Many students rely on late night cramming sessions to learn everything they need for the exam. But this is not an effective technique.

Apart from the fact that you will feel terrible and extremely drowsy during the exam, the brain will struggle to retain the information. It likes to learn in short bursts, then process the information before having to deal with more content. In a long study session this isn’t possible.

In fact, the brain can really only hold about an hour’s worth of information. That means that if you do an 8 hour session, your brain will retain what you learn in the first half hour and the last half hour and forget all the stuff in the middle. Imagine doing all that work and having 7 hours of study being a complete waste of time!

Rather than doing an all night study session, a good study technique adopted by many successful students is to work for a shorter amount of time and then have a short nap before starting their next study session. Research shows that this study strategy helps the brain retain more information. This is often referred to as a sleep sandwich, where you study for a bit, then sleep for a bit and then study some more.

The challenge here is to limit yourself to only 20 minutes of sleep!

(And, of course, the sleep only helps if you are consolidating information. To do that, you need to have done some study in the first place. You can’t just prepare for exams by sleeping your days away!)

How to get enough sleep

Sleep is a valuable study habit and needs to be given a far greater priority. A lot of students view sleep almost as an optional extra or an unnecessary use of their time. They resent having to stop doing their preferred activities and head to bed. But it’s important that we put the same amount of value and effort into our evening routine as we do into our morning one.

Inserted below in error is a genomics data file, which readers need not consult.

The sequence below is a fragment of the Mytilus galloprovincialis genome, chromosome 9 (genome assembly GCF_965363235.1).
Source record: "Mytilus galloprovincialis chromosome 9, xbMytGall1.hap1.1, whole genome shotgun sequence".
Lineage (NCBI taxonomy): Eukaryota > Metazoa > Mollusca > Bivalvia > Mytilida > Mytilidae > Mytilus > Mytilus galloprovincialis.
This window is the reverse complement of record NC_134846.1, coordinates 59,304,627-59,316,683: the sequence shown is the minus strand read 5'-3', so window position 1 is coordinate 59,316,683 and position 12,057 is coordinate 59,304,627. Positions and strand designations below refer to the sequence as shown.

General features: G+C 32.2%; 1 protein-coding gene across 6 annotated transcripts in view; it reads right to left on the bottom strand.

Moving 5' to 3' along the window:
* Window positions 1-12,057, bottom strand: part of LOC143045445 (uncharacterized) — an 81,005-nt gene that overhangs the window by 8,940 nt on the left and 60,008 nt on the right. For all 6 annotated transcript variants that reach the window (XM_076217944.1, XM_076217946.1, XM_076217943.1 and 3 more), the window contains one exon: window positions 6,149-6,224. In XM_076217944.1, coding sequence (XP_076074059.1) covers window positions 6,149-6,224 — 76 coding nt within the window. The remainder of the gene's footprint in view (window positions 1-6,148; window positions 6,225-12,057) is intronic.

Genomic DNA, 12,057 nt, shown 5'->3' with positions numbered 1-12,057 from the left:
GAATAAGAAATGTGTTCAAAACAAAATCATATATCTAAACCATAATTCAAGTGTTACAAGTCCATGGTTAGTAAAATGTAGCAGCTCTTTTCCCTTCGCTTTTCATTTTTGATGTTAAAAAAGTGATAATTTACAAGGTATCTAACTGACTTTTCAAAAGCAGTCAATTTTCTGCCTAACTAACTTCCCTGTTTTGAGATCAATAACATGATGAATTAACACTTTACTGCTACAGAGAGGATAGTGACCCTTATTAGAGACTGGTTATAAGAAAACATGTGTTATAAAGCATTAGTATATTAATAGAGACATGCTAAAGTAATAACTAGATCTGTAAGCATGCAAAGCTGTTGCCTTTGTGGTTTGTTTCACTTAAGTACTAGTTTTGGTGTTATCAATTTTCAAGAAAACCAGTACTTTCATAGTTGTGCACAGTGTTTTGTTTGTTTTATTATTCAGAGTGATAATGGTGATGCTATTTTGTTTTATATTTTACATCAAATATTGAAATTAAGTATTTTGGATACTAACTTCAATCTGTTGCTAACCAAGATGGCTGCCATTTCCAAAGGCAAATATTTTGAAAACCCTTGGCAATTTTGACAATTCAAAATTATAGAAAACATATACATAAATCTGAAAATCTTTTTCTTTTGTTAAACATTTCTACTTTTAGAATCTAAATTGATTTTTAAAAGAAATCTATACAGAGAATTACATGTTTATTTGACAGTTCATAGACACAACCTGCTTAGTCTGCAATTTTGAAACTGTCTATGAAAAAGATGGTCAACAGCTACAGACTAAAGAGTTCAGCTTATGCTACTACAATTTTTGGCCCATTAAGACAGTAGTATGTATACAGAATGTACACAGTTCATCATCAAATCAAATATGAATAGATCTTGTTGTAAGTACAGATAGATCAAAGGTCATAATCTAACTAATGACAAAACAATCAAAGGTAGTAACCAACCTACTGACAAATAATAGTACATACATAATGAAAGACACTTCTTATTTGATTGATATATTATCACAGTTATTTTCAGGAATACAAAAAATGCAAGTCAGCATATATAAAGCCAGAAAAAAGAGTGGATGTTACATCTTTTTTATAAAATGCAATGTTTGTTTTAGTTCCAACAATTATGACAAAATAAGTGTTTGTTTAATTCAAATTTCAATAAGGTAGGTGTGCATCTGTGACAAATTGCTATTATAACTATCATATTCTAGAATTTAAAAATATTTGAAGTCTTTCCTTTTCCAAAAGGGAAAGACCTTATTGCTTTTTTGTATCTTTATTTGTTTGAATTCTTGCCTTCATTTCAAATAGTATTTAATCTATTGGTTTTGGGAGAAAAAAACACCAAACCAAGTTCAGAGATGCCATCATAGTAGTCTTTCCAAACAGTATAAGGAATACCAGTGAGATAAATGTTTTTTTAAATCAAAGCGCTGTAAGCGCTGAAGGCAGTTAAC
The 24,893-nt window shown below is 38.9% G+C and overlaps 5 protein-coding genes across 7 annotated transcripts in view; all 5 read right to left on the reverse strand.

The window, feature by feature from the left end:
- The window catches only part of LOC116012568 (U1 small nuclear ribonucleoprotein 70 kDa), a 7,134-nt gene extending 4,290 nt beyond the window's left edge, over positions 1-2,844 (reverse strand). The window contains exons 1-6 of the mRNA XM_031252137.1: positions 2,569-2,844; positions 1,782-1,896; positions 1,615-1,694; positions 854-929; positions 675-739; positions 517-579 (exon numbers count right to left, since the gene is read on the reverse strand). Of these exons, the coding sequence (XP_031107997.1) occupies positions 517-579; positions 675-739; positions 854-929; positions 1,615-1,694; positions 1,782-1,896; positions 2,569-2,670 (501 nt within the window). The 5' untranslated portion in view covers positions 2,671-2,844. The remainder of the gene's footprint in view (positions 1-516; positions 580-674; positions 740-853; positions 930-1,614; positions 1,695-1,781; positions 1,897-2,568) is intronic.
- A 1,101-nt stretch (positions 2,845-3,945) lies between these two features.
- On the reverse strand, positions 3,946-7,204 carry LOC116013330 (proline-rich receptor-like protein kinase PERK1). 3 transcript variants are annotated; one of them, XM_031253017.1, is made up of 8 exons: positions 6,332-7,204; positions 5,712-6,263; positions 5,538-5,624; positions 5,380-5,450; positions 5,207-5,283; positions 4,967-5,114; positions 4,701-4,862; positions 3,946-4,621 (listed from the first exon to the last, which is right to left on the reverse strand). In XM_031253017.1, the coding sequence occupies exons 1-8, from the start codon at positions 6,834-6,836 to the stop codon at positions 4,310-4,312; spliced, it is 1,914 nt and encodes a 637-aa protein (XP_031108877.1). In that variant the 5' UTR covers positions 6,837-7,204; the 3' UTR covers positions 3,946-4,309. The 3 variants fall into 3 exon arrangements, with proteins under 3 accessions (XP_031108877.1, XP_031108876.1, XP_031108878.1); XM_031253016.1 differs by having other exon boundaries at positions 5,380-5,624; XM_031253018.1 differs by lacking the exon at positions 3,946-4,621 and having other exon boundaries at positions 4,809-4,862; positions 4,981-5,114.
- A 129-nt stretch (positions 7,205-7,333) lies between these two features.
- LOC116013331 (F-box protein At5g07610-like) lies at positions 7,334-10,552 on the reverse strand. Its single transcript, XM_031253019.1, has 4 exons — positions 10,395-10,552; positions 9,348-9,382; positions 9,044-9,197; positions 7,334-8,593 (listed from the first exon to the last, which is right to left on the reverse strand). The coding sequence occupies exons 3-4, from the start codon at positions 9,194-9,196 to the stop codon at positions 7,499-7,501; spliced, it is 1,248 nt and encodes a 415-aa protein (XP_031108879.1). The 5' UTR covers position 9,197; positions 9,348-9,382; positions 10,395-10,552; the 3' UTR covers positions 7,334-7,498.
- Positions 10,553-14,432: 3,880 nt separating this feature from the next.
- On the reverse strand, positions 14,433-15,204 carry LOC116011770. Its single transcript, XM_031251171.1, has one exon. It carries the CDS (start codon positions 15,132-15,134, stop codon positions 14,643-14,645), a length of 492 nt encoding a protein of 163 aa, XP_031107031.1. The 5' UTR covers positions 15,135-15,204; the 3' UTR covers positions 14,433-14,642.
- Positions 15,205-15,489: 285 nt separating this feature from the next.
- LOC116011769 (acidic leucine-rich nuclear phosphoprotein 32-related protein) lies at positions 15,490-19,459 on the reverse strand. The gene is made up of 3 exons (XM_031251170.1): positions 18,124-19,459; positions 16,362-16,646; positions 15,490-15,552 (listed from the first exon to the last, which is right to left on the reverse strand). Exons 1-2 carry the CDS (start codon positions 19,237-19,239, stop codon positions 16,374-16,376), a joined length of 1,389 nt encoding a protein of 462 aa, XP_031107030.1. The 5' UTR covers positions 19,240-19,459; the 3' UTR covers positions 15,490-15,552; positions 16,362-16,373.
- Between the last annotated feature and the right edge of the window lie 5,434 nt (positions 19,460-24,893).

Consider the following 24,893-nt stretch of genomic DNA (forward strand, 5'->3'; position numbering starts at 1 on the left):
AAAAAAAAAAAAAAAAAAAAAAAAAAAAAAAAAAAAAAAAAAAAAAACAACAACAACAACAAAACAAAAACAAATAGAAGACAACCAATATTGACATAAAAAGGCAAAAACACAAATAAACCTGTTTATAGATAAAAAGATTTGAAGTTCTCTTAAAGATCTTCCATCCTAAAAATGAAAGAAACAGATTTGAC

We need to develop a pattern of sleep hygiene. When we were babies, our parents would have had a routine to the process of feeding, bathing, dressing, book, bottle and bed. This routine helps babies to wind down and relax after a day of stimulation.

As adults, we would do well to re-introduce this routine.

You need to set yourself a strict deadline at which you need to stop working for the night. You might even need to set an alarm – just as you do to get up in the morning, Finish off what you are doing and move away from your desk.

Have a routine that signals to your brain that it is time to relax. Take a show, have a warm drink, read a book, chat to your parents… the choice is yours. But avoid screen time and social media. The light will re-stimulate your brain and you may have an emotional reaction to what you read which will make it hard to sleep.

Try to remove all worries from your mind. There are a number of techniques for this. You could have a notebook beside your bed into which you write any thoughts, things you need to do or remember. That way your brain knows they have been stored and can be dealt with after your sleep.

Some people like to write their worries on notes and place them in a box. The box can then literally be shut out of the room, allowing your brain to relax, free of any worries.

There are many relaxation tracks online that will help you drift off to sleep.

Experiment for a couple of weeks and find out what works best for you.

But whatever you do, don’t take sleep for granted. It is as important a part of your day as any other.